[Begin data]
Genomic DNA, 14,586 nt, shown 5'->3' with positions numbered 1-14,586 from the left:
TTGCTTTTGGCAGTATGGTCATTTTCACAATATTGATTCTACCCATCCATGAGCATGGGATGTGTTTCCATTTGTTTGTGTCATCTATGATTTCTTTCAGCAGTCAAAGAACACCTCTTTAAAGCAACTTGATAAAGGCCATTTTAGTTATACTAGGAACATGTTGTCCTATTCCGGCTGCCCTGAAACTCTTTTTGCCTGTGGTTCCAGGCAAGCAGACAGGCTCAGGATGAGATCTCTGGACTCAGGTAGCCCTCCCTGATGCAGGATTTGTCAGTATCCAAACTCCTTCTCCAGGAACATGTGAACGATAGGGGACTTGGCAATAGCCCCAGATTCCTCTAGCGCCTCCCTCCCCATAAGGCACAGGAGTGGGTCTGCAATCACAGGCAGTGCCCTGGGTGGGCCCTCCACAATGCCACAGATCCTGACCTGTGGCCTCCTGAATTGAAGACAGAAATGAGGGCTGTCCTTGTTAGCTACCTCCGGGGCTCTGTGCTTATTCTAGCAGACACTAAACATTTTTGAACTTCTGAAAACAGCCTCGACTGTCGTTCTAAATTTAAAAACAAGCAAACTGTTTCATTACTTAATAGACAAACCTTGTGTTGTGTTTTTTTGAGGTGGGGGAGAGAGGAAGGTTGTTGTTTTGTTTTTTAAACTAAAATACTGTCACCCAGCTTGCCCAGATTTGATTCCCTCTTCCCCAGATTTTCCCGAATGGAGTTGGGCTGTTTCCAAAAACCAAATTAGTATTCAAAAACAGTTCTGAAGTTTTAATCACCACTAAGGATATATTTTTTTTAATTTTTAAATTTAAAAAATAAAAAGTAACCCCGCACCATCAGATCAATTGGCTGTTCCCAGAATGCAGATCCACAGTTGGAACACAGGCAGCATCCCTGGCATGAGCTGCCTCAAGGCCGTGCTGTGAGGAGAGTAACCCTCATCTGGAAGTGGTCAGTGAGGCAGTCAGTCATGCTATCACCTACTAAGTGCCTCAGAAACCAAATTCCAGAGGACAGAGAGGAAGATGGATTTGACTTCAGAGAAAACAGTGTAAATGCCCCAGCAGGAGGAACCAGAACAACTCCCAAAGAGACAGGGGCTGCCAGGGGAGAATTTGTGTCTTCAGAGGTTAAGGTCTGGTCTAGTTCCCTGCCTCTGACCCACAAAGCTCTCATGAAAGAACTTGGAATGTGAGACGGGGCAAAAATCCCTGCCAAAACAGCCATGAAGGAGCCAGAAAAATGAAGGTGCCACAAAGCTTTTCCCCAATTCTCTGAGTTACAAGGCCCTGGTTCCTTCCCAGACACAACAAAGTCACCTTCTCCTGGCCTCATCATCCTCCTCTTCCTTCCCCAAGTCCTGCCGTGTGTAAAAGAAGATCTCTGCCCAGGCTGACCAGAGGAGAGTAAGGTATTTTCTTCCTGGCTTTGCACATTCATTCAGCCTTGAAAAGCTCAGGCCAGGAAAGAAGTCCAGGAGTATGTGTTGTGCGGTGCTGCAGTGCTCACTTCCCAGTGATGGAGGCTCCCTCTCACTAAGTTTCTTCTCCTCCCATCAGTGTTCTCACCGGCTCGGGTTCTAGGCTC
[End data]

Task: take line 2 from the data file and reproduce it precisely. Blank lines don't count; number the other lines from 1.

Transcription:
TTGCTTTTGGCAGTATGGTCATTTTCACAATATTGATTCTACCCATCCATGAGCATGGGATGTGTTTCCATTTGTTTGTGTCATCTATGATTTCTTTCAGCAGTCAAAGAACACCTCTTTAAAGCAACTTGATAAAGGCCATTTTAGTTATACTAGGAACATGTTGTCCTATTCCGGCTGCCCTGAAACTCTTTTTGCCTGTGGTTCCAGGCAAGCAGACAGGCTCAGGATGAGATCTCTGGACTCAGGTAGCCCTCCCTGATGCAGGATTTGTCAGTATCCAAACTCCTTCTCCAGGAACATGTGAACGATAGGGGACTTGGCAATAGCCCCAGATTCCTCTAGCGCCTCCCTCCCCATAAGGCACAGGAGTGGGTCTGCAATCACAGGCAGTGCCCTGGGTGGGCCCTCCACAATGCCACAGATCCTGACCTGTGGCCTCCTGAATTGAAGACAGAAATGAGGGCTGTCCTTGTTAGCTACCTCCGGGGCTCTGTGCTTATTCTAGCAGACACTAAACATTTTTGAACTTCTGAAAACAGCCTCGACTGTCGTTCTAAATTTAAAAACAAGCAAACTGTTTCATTACTTAATAGACAAACCTTGTGTTGTGTTTTTTTGAGGTGGGGGAGAGAGGAAGGTTGTTGTTTTGTTTTTTAAACTAAAATACTGTCACCCAGCTTGCCCAGATTTGATTCCCTCTTCCCCAGATTTTCCCGAATGGAGTTGGGCTGTTTCCAAAAACCAAATTAGTATTCAAAAACAGTTCTGAAGTTTTAATCACCACTAAGGATATATTTTTTTTAATTTTTAAATTTAAAAAATAAAAAGTAACCCCGCACCATCAGATCAATTGGCTGTTCCCAGAATGCAGATCCACAGTTGGAACACAGGCAGCATCCCTGGCATGAGCTGCCTCAAGGCCGTGCTGTGAGGAGAGTAACCCTCATCTGGAAGTGGTCAGTGAGGCAGTCAGTCATGCTATCACCTACTAAGTGCCTCAGAAACCAAATTCCAGAGGACAGAGAGGAAGATGGATTTGACTTCAGAGAAAACAGTGTAAATGCCCCAGCAGGAGGAACCAGAACAACTCCCAAAGAGACAGGGGCTGCCAGGGGAGAATTTGTGTCTTCAGAGGTTAAGGTCTGGTCTAGTTCCCTGCCTCTGACCCACAAAGCTCTCATGAAAGAACTTGGAATGTGAGACGGGGCAAAAATCCCTGCCAAAACAGCCATGAAGGAGCCAGAAAAATGAAGGTGCCACAAAGCTTTTCCCCAATTCTCTGAGTTACAAGGCCCTGGTTCCTTCCCAGACACAACAAAGTCACCTTCTCCTGGCCTCATCATCCTCCTCTTCCTTCCCCAAGTCCTGCCGTGTGTAAAAGAAGATCTCTGCCCAGGCTGACCAGAGGAGAGTAAGGTATTTTCTTCCTGGCTTTGCACATTCATTCAGCCTTGAAAAGCTCAGGCCAGGAAAGAAGTCCAGGAGTATGTGTTGTGCGGTGCTGCAGTGCTCACTTCCCAGTGATGGAGGCTCCCTCTCACTAAGTTTCTTCTCCTCCCATCAGTGTTCTCACCGGCTCGGGTTCTAGGCTC